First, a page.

Inspectioneering Journal

99 Diseases of Pressure Equipment: Strain-Aging

By John Reynolds, Principal Consultant at Intertek. This article appears in the September/October 2005 issue of Inspectioneering Journal.

Strain-aging problems are another form of metallurgical degradation and thankfully are not very common and becoming less so; but since strain-aging does still occasionally occur, it still makes the list of one of the “99 diseases of pressure equipment”. It occurs mostly in older vintage steels (carbon and low alloy) that were more common back when I went to school 100 years ago, or so it seems. But since most refineries are even older than I am, refineries likely still have some of equipment manufactured with the open-hearth or Bessemer processes, and therefore could be susceptible to strain-aging, and thereby susceptible to potential brittle fracture. Modern steels that are made with the basic oxygen furnace process, and fully killed with aluminum are not susceptible. What happens to the older steels is that they can undergo a form of precipitation-hardening which increases their strength a bit, but more importantly results in lower toughness. The lower toughness in turn could lead to brittle fracture when associated with a critical defect of some sort.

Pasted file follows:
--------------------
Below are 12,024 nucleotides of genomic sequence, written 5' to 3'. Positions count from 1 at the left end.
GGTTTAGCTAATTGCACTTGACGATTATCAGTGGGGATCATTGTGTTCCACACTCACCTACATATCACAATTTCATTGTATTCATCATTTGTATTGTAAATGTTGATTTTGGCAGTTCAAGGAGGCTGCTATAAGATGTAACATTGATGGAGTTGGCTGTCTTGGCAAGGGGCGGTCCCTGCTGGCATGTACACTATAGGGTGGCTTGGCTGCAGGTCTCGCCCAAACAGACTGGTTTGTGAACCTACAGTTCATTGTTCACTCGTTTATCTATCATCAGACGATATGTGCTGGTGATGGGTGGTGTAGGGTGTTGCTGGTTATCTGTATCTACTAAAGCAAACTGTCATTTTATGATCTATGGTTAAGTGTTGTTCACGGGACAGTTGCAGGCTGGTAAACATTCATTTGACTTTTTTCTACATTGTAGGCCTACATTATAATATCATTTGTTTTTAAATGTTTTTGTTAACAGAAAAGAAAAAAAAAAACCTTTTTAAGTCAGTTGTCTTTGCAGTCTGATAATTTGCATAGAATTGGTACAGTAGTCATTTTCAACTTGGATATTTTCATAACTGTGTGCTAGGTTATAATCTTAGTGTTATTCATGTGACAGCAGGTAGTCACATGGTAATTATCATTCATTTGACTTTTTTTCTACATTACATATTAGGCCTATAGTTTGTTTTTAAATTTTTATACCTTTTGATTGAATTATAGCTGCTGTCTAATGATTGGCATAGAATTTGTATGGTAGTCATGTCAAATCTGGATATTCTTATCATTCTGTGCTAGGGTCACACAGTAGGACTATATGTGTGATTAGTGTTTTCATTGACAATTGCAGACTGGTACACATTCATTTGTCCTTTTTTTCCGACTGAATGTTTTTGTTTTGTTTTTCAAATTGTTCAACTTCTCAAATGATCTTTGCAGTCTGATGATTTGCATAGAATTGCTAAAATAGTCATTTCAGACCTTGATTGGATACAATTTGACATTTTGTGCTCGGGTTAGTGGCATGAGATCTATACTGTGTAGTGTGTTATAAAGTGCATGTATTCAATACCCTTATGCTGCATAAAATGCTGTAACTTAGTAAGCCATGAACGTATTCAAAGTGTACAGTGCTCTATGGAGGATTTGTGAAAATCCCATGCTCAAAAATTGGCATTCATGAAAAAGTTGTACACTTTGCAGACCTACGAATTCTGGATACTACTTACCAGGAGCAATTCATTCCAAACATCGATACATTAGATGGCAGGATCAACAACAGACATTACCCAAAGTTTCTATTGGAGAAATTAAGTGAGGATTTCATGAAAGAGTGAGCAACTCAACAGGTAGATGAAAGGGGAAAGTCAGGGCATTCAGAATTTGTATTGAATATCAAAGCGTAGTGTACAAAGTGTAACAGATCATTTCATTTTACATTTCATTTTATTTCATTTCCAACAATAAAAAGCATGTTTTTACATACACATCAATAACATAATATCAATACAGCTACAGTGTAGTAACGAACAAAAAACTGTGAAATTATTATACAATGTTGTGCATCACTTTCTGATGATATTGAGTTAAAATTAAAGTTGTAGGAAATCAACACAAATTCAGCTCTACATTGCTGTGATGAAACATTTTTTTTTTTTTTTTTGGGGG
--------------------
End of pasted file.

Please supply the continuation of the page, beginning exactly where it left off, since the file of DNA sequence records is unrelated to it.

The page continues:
Unfortunately there’s no reasonable way to detect strain- aging before it leads to brittle cracks. Only microstructural examination will reliably detect the problem, though hardness testing may detect the increase in strength associated with strain-aging. It’s just another reason why we need to take extra care with older equipment to assure that we don’t have any critical size defects after welding repairs or modifications are conducted, especially those pieces of equipment that have been cold-worked without stress relief. The greater the thicknesses (above about 0.750 inches) the more susceptible the equipment may be to effects of strain-aging. The good news is that PWHT will usually restore strain-aged material and thereby reduce the potential for brittle fracture.

Have you identified all your older, thicker equipment, so that special precautions, PWHT and/or QA/QC can be applied when welded repairs/ modifications are conducted if the material is susceptible to strainaging?

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